What is Today, but Yesterdays Tomorrow.


Sunset over Potter’s Lake, Wisconsin

Where the hell have you been woman?

Great question.

Since completing my thesis, life took a bit of weird(er) turn than usual.

No. 1 son moved out.  It was time, at twenty-two, he is more than ready to test out his wings and fly, just fly into adulthood and all that comes with it.  Of course, any parent will tell you when the children fly off on their own one’s heart is pulled in two directions, sadness to see them go, as well as a happiness that you’ve done your job as well as you could and they are now able to greet each of life’s challenges on their own, no longer looking back to see if you are there to catch them when they fall. This new development meant that there would be extra space, an entire room to be re-purposed and so in between my multitude of doctor appointments, the fact I can work for about twenty minutes at a time, my youngest son headed back to school and the new pain medication that I am trying out (leaves me somewhere between the moon and mars) I reach the end of every day recalling that I must write something profound (or not) in order to keep (you) my followers yearning for more, or at the very least semi-interested.

Tomorrow, there is always tomorrow…

Finally. Today most certainly is my tomorrow. 

My words of wisdom, the something profound, that I may impart are within the confines of a life event that occurred last month and reads something like this as I logged into my Facebook account one early August morning.

My inner dialogue, although at times, I am certain I spoke aloud — I was alone.

Wow, it’s Andrew’s birthday.  Darn good thing Facebook reminds me of such things. I haven’t spoken to him for ages. I wonder what he is up to. 

Proceeding to scroll over to his page to see what he has been up to, or at the very least write happy birthday, while thinking I should call him, as it has been a couple of years.   Upon further reflection, we should not have lost touch.


The year: 2004.  The place: The vastness that is Southern California.  The reason: Life Implosion.   What we shared: life, love, laughter, friendship and the trials and tribulation of our separate divorces and multitude of legal issues.

For four years we hung out, we laughed, we loved, we had a great time. We would hang out, over a beer (or two) debating the strange world of dating we both found ourselves in — the crazy women, the insane men, and all the drama that goes with it.  He boosted about his children, how proud he was of each of them, as I would about mine.  We took trips to the beach, we spent time, simply time watching the stars float in the cosmos.    Upon the realization that I must move in order to survive, we had one last beer (or two) over sushi and promised not to lose touch — we failed.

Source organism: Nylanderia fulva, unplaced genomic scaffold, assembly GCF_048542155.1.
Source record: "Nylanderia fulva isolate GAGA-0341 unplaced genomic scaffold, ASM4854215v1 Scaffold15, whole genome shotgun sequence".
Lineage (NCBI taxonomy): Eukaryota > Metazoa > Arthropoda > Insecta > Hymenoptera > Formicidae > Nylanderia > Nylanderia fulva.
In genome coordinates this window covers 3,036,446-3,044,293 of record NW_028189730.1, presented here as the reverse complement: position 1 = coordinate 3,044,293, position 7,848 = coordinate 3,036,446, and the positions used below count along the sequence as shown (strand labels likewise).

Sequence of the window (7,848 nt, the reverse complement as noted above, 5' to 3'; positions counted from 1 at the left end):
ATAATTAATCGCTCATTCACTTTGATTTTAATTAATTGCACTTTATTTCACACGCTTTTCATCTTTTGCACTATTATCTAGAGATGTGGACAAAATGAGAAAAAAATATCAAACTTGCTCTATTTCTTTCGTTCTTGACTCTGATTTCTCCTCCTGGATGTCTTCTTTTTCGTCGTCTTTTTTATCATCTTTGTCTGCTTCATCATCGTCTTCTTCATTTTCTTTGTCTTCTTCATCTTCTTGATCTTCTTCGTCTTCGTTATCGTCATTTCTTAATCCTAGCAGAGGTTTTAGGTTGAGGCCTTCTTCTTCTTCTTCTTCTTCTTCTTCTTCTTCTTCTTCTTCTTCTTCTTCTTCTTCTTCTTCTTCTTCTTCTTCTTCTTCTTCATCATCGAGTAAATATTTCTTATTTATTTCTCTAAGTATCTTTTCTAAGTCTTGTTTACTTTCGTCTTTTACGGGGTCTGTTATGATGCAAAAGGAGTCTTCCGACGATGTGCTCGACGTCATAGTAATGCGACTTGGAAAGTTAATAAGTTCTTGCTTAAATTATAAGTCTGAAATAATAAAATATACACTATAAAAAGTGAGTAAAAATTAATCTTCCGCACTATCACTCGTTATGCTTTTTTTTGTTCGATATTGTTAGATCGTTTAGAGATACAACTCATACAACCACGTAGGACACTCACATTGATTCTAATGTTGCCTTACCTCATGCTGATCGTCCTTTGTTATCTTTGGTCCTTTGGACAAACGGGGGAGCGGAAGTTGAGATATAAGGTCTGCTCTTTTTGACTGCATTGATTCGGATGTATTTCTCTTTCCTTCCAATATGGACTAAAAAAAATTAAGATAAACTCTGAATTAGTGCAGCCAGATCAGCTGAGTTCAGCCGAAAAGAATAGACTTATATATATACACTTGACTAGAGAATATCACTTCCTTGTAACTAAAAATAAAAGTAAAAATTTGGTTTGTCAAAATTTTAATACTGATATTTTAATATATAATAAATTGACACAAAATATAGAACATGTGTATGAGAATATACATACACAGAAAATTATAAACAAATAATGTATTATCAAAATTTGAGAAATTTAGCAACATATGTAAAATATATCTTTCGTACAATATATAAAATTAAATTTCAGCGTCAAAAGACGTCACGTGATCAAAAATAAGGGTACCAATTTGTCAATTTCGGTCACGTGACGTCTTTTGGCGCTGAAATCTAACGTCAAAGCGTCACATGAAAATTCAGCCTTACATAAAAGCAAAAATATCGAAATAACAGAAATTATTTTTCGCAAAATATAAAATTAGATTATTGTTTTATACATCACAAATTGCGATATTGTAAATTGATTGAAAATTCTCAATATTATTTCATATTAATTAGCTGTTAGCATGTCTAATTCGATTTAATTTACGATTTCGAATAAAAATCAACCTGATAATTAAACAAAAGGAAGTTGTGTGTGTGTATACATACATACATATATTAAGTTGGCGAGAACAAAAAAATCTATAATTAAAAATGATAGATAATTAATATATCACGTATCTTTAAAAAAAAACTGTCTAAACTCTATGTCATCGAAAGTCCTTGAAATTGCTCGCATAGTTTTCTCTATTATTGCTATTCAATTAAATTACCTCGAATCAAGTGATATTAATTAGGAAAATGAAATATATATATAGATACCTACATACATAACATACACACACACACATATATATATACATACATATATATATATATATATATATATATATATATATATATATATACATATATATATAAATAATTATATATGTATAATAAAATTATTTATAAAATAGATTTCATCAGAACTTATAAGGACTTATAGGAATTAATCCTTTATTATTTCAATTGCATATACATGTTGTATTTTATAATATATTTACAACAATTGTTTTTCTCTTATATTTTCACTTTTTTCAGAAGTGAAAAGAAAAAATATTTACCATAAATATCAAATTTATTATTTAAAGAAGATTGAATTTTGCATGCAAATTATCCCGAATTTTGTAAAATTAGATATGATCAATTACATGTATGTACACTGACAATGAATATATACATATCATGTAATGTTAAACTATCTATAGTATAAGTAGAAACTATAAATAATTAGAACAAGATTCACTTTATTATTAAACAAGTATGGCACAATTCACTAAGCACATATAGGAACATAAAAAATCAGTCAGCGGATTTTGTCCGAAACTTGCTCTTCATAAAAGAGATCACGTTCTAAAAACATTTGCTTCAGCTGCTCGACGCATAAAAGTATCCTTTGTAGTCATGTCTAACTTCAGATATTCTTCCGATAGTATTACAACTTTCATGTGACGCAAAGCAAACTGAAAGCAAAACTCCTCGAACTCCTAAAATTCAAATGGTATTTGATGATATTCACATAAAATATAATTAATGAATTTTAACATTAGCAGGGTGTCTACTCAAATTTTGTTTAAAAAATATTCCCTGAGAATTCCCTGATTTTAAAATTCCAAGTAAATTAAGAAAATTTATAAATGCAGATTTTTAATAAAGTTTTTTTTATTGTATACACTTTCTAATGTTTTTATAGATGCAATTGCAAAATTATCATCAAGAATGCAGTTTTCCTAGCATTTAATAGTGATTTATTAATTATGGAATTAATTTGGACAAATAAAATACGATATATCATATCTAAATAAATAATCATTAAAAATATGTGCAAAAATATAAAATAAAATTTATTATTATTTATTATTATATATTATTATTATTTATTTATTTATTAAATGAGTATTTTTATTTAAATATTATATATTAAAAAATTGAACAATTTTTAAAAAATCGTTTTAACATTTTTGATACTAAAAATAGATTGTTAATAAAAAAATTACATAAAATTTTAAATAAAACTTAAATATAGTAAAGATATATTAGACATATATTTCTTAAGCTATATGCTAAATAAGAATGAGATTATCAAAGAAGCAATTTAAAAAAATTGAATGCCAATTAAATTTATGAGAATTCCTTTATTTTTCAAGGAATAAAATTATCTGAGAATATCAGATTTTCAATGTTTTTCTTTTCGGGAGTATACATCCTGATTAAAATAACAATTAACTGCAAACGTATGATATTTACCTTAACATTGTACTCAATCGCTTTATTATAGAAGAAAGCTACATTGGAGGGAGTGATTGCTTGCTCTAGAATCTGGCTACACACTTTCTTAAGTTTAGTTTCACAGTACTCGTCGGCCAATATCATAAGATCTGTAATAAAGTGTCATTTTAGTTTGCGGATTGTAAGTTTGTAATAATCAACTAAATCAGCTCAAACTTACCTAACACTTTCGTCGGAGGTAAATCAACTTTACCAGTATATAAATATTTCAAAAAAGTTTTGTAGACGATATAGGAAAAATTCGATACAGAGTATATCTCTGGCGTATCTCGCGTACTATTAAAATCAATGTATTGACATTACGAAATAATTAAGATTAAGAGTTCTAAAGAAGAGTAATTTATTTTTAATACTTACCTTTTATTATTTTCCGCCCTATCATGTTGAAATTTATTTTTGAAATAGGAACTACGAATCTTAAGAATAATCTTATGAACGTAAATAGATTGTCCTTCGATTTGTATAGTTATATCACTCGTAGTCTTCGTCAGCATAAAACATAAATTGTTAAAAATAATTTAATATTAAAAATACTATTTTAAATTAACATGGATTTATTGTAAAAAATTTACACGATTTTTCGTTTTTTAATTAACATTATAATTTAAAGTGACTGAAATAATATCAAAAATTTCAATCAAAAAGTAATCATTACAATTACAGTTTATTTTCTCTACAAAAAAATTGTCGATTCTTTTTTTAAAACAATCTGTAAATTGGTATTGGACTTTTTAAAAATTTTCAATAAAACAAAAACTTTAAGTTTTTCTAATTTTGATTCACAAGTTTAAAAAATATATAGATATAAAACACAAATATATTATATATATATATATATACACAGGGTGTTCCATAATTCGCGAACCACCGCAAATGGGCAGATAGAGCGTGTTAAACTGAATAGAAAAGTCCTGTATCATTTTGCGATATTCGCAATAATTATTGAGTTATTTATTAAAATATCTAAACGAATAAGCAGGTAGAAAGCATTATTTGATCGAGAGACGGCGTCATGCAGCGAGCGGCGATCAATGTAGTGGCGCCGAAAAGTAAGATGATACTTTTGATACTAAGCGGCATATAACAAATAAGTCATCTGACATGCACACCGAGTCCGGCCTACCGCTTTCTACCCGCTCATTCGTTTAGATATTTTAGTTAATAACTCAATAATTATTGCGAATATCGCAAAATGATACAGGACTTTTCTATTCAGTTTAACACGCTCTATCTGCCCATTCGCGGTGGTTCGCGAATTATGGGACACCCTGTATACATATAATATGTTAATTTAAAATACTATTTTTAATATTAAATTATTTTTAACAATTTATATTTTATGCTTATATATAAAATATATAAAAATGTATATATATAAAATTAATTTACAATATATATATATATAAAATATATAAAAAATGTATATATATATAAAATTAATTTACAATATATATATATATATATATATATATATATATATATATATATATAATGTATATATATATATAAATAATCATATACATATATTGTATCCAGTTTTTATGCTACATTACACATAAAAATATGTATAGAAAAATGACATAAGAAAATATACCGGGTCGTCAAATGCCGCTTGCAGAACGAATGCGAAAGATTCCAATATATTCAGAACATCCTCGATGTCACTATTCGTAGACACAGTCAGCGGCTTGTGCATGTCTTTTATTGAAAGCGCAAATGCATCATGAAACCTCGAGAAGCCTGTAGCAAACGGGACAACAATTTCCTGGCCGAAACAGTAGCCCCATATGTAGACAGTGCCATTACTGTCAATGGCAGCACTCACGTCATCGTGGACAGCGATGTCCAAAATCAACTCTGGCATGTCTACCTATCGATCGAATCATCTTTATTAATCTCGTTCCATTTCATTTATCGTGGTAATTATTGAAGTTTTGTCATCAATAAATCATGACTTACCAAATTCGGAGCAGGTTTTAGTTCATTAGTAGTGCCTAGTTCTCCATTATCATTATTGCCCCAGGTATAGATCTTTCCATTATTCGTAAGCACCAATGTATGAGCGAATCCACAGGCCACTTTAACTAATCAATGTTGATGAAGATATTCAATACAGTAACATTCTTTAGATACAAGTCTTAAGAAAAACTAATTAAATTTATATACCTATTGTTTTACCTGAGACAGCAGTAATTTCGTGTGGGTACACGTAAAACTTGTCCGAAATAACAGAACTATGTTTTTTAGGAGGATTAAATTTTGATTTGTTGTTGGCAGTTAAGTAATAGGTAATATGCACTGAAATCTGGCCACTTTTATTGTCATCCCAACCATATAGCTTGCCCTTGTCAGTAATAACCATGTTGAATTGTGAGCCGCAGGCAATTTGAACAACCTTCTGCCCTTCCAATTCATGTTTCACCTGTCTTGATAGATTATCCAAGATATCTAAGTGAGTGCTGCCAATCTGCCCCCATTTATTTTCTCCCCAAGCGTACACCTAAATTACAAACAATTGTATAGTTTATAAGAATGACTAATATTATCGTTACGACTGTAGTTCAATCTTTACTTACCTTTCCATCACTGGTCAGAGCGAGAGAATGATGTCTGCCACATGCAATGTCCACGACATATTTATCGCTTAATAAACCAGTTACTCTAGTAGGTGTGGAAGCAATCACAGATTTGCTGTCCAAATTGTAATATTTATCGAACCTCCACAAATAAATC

A quick Google search and there it was, in black and white.   Andrew passed away on Tuesday April 30, 2013.   It continued about his passion for life, music and his children.

I felt a terrible loss, not only of a friend but of time, time itself — it was gone, never to be regained.   Then the “I should have’s” floated to the surface.  I should have called him, I should have stayed in touch, I should have. . .

In this crazy world, we call our lives, we forget that time is forever fleeting and what is most important — people.  We will get to it tomorrow, we are simply too busy today. We will call them next week, and get together.

I am truly grateful for the time Andrew and I spent together, our friendship, the laughter, the shoulder to cry on, how he helped me get through the darkest of days.  I smile when I think of him — I think of him often.

Who should you call?

I have reached out to other people I have lost touch with and while there are a few that really have no desire to reconnect, that is fine – I tried.  As should you.  Nothing ventured, nothing gained.

This one’s for you Andrew.

May you light up the heavens with your smile.

August 11, 1960 – April 30, 2013

Miss you big guy

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